Q: How do I know if I would benefit from ACT?
A: This answer is good news: Unlike the theory, we looked at in the last post in this series, DBT, ACT has been shown to work well with a wide variety of mental health conditions. The APA (American Psychological Association) lists depression, anxiety, stress, substance abuse, and psychotic symptoms as problems with which clients have been helped through ACT, and even notes that the method has helped alleviate burn-out in therapists themselves.
For further lists of types of mental health problems that ACT has been shown to treat effectively, see this overview page from goodtherapy.org or Claudia Dewane’s article.
Q: What would happen in a typical session if I was being treated with ACT?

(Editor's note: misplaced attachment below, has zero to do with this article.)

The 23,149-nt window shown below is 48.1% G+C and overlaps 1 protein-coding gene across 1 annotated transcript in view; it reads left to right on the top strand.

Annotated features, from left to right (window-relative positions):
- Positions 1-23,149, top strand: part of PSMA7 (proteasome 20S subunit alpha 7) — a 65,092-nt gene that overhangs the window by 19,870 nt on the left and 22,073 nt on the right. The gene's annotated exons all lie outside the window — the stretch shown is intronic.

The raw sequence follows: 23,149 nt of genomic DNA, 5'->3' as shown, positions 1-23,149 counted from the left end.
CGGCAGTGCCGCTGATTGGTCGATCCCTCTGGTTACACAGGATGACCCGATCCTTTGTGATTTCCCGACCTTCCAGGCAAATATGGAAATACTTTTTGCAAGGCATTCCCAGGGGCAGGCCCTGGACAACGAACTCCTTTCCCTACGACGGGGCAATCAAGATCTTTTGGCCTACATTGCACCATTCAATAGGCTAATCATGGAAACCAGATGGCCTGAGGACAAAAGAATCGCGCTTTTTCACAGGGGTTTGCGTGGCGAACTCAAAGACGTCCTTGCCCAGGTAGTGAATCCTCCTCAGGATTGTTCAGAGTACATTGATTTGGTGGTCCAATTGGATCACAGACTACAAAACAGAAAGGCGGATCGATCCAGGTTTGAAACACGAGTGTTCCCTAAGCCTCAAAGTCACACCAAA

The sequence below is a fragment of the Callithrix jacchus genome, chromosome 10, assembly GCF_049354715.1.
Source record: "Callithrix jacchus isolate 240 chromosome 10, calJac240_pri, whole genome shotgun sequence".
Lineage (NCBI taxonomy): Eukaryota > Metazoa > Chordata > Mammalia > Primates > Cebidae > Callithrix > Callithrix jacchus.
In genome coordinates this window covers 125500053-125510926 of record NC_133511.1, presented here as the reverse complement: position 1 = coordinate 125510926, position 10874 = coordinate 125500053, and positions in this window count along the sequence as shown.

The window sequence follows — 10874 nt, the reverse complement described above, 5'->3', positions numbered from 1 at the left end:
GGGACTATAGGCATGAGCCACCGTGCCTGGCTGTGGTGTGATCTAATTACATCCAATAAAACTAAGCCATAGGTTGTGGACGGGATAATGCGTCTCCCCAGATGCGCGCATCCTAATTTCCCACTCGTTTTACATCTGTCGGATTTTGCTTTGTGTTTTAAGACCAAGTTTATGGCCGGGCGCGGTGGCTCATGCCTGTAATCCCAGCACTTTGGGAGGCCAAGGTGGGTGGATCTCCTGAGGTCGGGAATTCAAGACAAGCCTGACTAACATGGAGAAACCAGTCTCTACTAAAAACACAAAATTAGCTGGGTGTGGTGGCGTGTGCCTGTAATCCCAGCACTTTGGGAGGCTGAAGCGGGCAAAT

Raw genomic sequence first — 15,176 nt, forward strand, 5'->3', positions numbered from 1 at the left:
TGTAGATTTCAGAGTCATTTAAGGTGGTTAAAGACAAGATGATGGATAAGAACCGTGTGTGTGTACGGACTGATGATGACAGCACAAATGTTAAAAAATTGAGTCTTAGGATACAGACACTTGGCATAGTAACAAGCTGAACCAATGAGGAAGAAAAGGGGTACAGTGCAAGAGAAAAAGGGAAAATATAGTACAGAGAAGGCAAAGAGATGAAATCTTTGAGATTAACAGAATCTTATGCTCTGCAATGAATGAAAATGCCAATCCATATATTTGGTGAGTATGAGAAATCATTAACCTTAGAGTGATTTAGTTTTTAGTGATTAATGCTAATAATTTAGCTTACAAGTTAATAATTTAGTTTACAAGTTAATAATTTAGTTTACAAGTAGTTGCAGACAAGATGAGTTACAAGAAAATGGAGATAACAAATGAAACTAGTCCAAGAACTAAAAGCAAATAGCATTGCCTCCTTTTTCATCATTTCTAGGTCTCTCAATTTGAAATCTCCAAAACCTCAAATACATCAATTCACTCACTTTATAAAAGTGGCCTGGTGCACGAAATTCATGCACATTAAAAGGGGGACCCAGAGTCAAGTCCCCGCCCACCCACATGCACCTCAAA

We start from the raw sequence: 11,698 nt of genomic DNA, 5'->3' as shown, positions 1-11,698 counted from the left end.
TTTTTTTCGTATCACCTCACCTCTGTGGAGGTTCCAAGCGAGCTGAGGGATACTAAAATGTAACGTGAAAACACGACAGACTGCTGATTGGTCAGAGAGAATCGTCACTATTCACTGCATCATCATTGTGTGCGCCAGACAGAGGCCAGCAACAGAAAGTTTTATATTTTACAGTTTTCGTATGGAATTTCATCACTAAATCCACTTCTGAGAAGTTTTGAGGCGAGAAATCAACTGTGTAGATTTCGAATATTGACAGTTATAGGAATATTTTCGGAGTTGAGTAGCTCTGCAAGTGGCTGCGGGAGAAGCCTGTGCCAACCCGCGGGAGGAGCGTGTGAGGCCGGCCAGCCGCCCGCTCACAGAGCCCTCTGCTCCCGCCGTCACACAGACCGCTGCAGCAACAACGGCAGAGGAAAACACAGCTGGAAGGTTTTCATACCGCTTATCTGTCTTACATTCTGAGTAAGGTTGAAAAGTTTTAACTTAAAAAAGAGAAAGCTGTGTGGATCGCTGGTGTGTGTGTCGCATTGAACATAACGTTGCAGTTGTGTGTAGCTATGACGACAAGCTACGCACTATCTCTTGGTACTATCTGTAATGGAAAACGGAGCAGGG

A: As mentioned above, cultivating mindfulness would be one major goal involved in any ACT session, the objective being to help clients stay present in any moment, even emotionally difficult moments, rather than letting an emotional “autopilot” turn on.
Writing for Psychology Today, Deborah Serani, Psy.D., mentions that therapists might work with clients on acceptance strategies such as these during ACT:
- Letting feelings or thoughts happen without the impulse to act on them.
- Observe your weaknesses but take note of your strengths.
- Give yourself permission to not be good at everything.
Serani says that “Acceptance and Commitment Therapy is not a long term treatment,” but Russell Harris says it can be used “both as brief therapy or long term therapy,” so it would be best to talk with a specific therapist about how they prefer to practice ACT. Harris also notes, though, that it can be used both with individuals or with couples/groups. Because of the emphasis on the client’s values, ACT is capable of being highly individualized.
If you want to talk about whether ACT or another kind of therapy may be right for you, you can call us at (305) 501-0133 or click here to schedule a free 20-minute Clarity Consult .